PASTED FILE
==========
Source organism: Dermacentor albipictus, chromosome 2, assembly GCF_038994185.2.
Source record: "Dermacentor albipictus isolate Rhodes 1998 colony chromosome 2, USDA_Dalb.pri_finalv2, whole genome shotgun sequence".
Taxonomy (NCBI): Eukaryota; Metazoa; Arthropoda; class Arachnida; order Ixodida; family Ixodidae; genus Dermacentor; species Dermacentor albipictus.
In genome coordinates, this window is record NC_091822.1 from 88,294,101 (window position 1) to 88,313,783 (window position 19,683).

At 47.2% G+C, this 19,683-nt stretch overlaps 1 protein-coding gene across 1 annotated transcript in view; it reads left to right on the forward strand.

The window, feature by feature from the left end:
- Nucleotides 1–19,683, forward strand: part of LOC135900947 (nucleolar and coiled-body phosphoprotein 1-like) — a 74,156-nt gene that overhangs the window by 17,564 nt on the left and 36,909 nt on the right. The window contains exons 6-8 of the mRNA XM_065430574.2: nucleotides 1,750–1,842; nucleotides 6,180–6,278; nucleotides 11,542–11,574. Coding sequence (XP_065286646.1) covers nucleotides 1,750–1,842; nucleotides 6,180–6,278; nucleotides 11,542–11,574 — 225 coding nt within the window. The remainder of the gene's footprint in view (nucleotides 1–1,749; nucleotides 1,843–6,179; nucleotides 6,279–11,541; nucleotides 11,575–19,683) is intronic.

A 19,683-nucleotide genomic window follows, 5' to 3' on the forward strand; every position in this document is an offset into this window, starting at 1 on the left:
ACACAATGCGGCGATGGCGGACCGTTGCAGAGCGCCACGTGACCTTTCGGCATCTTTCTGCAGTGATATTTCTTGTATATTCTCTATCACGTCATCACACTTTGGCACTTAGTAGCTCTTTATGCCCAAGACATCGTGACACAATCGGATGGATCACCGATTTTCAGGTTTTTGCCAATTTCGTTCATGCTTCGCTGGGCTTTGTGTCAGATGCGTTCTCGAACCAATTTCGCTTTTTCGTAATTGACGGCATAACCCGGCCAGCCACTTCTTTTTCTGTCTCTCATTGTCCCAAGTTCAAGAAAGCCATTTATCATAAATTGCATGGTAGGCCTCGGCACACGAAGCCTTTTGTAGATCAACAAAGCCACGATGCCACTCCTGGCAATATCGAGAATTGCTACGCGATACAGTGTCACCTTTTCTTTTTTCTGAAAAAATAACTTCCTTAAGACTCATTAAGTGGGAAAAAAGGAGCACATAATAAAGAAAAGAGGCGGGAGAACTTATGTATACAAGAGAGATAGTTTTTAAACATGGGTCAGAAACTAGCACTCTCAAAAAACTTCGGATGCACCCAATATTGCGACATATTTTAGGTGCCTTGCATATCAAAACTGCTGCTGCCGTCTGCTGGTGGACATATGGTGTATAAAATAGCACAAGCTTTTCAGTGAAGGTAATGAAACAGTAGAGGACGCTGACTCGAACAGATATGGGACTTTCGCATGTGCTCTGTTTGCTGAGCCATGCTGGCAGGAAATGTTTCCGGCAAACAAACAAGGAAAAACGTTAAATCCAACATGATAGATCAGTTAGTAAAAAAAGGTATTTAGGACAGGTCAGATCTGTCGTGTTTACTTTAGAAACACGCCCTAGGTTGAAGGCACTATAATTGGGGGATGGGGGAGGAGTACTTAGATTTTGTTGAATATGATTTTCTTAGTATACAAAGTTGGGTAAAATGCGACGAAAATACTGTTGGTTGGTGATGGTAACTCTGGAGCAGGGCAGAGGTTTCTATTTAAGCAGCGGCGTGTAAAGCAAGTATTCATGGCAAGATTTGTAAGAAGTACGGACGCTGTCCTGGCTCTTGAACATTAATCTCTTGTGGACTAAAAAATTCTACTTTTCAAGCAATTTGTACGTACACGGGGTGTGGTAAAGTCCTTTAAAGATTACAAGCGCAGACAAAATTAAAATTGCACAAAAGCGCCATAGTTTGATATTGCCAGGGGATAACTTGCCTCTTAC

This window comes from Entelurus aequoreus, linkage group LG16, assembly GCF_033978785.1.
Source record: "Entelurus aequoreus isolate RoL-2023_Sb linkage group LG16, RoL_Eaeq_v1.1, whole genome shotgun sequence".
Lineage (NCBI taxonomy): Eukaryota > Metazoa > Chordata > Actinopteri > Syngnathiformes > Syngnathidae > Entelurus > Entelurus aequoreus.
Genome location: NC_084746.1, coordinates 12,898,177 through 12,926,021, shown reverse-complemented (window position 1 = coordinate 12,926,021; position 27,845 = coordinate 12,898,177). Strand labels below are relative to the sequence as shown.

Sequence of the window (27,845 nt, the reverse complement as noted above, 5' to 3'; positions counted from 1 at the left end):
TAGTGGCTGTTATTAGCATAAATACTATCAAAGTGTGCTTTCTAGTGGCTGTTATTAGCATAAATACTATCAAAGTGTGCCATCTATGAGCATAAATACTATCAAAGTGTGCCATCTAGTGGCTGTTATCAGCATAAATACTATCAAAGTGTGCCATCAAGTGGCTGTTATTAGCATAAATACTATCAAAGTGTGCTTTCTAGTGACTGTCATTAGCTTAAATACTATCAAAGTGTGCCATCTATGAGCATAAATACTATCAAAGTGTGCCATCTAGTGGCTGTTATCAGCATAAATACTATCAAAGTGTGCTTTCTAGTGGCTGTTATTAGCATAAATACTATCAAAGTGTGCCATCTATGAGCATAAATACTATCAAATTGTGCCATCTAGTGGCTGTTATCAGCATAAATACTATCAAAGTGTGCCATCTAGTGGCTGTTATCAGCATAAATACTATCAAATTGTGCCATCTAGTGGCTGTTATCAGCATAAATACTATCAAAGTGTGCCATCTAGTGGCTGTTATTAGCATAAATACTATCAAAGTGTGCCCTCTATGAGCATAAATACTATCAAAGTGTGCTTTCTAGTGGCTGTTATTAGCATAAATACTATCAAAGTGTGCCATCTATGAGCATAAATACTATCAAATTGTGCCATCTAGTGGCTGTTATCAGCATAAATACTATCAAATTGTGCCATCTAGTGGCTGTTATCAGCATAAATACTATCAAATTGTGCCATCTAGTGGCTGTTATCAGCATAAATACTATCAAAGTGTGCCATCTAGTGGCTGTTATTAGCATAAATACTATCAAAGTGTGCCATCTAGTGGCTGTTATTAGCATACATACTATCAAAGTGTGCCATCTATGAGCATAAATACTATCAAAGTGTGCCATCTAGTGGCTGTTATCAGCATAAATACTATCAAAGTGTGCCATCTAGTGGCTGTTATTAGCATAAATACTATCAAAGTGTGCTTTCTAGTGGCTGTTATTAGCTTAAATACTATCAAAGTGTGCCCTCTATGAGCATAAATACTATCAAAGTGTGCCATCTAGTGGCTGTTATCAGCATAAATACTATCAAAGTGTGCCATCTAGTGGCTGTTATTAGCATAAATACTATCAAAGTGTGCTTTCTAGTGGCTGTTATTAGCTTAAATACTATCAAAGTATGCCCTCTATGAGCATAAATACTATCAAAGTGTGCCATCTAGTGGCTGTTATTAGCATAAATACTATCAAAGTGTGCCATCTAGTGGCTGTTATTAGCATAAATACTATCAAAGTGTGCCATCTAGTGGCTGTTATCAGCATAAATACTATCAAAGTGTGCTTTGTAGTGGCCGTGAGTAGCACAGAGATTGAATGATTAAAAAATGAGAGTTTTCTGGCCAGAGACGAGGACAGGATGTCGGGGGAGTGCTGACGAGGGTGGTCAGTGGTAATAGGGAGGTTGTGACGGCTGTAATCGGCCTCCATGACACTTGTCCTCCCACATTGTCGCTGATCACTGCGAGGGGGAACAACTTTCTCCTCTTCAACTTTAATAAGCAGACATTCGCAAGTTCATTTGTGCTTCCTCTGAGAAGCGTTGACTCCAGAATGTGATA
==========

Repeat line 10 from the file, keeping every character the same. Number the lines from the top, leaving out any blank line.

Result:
This window comes from Entelurus aequoreus, linkage group LG16, assembly GCF_033978785.1.